With popularity, brings increased risk of attack, as the 'Bad Guys' tend to gravitate towards the largest targets.
There are a number of known Facebook and Twitter scams, so please stay up to date by checking in with our Latest News page.
Don't use the same password for Facebook as you do for online banking.
Don't include your full date of birth in your profile. By all means put your birth day, but not the year. This information can be used to crack a forgotten password or other ways of pretending to be you.
Turn on your privacy settings so that only friends can read about you. By all means allow yourself to be searched so that old friends can find you, but do close off all personal info, status updates, friends lists, pictures, and wall posts to all but friends. Be wary of joining 'networks' and setting suitable privacy settings for those.
Don't use the same password for Twitter as you do for online banking.
Don't post your GPS position if you're at home. Be aware that if you do, and then tweet that you're going away for 2 weeks, you become vulnerable to burglary.
Be VERY careful about clicking links. We say don't ever click a link from a person you don't know.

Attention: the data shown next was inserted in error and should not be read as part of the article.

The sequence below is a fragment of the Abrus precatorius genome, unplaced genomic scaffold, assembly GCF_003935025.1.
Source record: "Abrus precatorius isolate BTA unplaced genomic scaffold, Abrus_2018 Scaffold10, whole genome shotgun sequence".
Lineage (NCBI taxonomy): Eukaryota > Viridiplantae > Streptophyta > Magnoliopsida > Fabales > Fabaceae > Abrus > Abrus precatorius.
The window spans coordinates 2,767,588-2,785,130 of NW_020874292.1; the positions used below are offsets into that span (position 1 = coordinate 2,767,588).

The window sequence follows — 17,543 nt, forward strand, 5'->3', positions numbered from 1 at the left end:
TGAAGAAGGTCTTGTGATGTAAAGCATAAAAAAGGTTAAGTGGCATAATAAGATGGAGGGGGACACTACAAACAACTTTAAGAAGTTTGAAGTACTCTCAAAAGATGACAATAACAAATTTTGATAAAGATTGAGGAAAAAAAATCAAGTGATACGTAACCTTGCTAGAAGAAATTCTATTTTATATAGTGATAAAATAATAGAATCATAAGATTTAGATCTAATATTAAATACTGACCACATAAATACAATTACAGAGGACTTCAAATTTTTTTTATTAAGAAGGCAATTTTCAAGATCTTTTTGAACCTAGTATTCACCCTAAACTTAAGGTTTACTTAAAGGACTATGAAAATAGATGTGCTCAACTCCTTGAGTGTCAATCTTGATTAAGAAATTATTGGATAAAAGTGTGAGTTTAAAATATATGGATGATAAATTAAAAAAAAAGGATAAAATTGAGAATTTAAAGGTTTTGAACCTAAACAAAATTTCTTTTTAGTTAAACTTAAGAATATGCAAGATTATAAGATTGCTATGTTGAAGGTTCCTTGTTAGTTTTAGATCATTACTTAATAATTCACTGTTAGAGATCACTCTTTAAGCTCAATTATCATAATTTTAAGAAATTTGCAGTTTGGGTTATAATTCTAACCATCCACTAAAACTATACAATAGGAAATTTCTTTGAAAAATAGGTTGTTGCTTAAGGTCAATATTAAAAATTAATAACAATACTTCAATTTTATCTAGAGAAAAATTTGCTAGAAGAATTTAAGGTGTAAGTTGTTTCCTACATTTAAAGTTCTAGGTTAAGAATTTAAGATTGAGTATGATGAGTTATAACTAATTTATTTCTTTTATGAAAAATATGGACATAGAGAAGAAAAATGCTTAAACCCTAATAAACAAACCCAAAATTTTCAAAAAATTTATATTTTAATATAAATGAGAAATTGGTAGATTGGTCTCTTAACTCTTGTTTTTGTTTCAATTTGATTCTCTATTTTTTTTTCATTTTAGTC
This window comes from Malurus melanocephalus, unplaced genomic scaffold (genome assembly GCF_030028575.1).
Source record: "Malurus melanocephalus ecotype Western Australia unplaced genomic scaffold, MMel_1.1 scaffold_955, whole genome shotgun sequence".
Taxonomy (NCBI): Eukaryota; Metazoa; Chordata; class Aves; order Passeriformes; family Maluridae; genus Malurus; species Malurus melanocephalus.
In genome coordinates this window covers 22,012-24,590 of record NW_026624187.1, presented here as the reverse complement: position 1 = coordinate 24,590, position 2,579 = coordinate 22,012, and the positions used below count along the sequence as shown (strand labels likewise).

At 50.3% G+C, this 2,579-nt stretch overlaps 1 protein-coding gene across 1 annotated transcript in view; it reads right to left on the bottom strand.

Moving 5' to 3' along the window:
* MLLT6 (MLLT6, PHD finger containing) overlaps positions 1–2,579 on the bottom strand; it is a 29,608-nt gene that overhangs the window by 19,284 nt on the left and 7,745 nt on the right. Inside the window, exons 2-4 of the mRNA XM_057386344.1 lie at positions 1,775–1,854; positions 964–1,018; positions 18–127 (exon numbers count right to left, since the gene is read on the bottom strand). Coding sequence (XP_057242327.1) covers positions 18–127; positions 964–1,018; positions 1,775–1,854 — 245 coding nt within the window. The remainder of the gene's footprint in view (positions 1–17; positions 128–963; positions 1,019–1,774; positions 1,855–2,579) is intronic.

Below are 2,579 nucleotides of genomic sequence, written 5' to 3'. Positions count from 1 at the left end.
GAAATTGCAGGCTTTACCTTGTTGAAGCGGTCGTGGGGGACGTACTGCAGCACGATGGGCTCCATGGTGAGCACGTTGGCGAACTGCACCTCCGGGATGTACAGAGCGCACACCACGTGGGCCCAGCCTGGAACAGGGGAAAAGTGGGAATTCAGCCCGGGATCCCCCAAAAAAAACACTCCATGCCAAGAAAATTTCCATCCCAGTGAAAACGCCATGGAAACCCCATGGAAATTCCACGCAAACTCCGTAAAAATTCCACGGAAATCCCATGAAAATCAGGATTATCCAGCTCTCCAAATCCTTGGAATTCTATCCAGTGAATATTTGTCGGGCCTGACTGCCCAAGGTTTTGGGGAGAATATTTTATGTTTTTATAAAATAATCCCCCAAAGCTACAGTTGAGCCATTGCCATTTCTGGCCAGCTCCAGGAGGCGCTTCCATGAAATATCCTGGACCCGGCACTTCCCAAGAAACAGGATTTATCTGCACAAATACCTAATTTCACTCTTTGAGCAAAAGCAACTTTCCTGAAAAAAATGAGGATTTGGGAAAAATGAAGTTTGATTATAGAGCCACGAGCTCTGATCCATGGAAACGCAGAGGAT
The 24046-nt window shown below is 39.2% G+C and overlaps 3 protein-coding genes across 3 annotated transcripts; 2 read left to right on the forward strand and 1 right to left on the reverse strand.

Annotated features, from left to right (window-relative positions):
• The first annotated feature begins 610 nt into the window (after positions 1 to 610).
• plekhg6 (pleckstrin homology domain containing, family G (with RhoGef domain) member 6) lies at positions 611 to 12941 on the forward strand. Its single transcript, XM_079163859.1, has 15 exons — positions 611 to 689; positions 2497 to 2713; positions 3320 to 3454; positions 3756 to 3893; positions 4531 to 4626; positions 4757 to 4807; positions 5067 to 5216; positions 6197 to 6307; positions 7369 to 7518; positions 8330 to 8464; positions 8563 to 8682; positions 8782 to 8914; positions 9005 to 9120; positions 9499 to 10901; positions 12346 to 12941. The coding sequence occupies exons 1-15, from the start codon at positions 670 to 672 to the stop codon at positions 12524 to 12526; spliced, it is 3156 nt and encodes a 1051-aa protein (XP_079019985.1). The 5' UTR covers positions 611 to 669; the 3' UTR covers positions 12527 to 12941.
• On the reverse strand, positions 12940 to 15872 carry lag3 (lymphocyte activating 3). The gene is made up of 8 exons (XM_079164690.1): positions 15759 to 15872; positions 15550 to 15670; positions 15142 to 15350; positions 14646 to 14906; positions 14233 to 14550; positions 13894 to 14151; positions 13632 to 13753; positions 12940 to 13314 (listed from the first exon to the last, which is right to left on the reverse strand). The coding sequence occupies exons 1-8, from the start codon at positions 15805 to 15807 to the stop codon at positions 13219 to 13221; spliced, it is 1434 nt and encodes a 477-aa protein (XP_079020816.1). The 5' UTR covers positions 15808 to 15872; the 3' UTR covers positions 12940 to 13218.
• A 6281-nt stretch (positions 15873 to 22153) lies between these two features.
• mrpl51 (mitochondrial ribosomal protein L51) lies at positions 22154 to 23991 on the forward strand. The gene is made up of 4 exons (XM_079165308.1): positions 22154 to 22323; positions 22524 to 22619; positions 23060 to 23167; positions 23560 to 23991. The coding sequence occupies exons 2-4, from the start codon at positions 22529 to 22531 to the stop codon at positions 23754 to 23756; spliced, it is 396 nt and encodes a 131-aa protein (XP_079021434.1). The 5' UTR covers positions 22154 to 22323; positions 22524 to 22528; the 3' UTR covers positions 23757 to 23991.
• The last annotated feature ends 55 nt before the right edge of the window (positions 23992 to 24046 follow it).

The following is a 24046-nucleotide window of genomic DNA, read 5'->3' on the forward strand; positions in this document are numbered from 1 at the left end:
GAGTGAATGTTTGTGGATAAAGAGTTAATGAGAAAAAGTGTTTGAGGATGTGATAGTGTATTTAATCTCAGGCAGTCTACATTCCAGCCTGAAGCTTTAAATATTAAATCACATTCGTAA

After that, be extremely careful about clicking links from friends (as often their account has been compromised and they have no idea they are sending bad things out).
Ultimately, the best security is to not click any links at all, but we try to give a balanced, reasonable and useful view. If you click a link, just be aware that it could be problematic
Finally, keep abreast of the current Twitter scams doing the rounds. Follow us on Twitter, as we will always tweet about the latest scams (SimpleNetSecure)
The majority of social networking vulnerabilities occur by making the user click a link in a tweet or Facebook posting that takes the user to a malicious site.
Be very wary and suspicious of any links sent to you, especially if the grammar is slightly odd.
Be even more careful with links that have been shortened, and therefore obscured.
URL shortening services that are often used like bit.ly, will mask the real destination, which could be malicious (not to be bad but because that's how their service works).
We recommend using Sucuri which shows the real location of a shortened url. It's a bit inconvenient to copy and paste a shortened URL into another web page before you visit it, but much much more inconvenient if you fall victim to a Trojan or other malware.
Here's a good page with some great details for setting Privacy in Facebook. We suggest you really lock down all your private information.
Also, change your passwords to Facebook and Twitter once every few months, or immediately if you notice any odd behaviour, such as friends asking why you sent them a strange message.
Take the time, or pay the price.
As ever, exercise common sense and a reasonable amount of suspicion.
Finally, please follow us on Twitter for up to the minute simple security tweets!